Low Serum Magnesium and the Development of Atrial Fibrillation in the Community: The Framingham Heart Study
Background—Low serum magnesium has been linked to increased risk of atrial fibrillation (AF) following cardiac surgery. It is unknown whether hypomagnesemia predisposes to AF in the community.
Methods and Results—We studied 3,530 participants (mean age, 44 years; 52% women) from the Framingham Offspring Study who attended a routine examination, and were free of AF and cardiovascular disease. We used Cox proportional hazard regression analysis to examine the association between serum magnesium at baseline and risk of incident AF. Analyses were adjusted for conventional AF risk factors, use of antihypertensive medications, and serum potassium. During up to 20 years of follow-up, 228 participants developed AF. Mean serum magnesium was 1.88 mg/dl. The age- and sex-adjusted incidence rate of AF was 9.4 per 1,000 person-years (95% confidence interval, 6.7 to 11.9) in the lowest quartile of serum magnesium (≤1.77 mg/dl), compared with 6.3 per 1,000 person-years (95% confidence interval, 4.1 to 8.4) in the highest quartile (≥1.99 mg/dl). In multivariable-adjusted models, individuals in the lowest quartile of serum magnesium were approximately 50% more likely to develop AF (adjusted hazard ratio, 1.52, 1.00 to 2.31; P=0.05), compared with those in the upper quartiles. Results were similar after excluding individuals on diuretics.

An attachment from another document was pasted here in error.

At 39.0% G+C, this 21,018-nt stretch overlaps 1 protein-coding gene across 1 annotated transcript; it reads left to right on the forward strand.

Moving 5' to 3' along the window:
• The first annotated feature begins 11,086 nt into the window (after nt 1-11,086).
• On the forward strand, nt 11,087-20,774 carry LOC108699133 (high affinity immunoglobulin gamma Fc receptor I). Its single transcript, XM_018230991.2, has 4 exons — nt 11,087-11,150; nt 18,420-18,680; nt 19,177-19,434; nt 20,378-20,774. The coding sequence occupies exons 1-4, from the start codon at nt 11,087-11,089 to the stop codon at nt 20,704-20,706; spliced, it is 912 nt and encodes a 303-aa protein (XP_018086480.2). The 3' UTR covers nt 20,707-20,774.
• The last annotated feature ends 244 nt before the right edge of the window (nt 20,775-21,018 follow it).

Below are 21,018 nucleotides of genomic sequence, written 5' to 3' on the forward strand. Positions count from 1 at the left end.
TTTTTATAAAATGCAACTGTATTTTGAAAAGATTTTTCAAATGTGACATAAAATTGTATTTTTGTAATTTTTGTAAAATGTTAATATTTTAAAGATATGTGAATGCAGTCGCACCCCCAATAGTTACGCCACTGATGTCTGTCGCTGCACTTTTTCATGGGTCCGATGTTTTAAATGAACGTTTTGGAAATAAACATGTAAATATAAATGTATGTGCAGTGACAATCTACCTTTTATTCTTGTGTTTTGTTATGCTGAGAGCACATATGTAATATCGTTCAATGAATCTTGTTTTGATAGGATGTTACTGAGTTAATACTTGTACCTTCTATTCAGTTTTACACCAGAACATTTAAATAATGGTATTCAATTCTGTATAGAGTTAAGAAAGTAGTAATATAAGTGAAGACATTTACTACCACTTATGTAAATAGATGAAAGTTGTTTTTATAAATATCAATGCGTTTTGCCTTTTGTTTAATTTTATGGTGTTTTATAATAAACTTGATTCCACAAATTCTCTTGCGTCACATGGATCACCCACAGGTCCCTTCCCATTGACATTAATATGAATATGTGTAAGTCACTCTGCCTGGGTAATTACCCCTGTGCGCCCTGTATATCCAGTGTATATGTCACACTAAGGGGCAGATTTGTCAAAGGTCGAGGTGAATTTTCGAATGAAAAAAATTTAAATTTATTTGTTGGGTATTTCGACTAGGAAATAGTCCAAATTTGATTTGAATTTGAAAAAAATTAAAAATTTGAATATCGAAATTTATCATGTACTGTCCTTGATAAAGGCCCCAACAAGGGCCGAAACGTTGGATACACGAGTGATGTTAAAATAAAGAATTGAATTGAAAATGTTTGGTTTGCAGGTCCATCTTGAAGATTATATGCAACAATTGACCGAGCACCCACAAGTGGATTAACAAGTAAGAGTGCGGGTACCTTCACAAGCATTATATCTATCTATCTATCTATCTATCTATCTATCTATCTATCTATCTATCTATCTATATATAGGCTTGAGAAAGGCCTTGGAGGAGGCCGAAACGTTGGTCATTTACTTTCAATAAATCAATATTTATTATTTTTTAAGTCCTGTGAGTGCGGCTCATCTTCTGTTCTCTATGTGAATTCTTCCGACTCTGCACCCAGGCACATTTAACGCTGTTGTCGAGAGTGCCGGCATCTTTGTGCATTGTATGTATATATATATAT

Conclusions—Low serum magnesium is moderately associated with the development of AF in individuals without cardiovascular disease. Because hypomagnesemia is common in the general population, a link with AF may have potential clinical implications. Further studies are warranted to confirm our findings and elucidate the underlying mechanisms.
- Received November 26, 2011.
- Accepted October 25, 2012.
- Copyright © 2012, American Heart Association, Inc. All rights reserved. Unauthorized use prohibited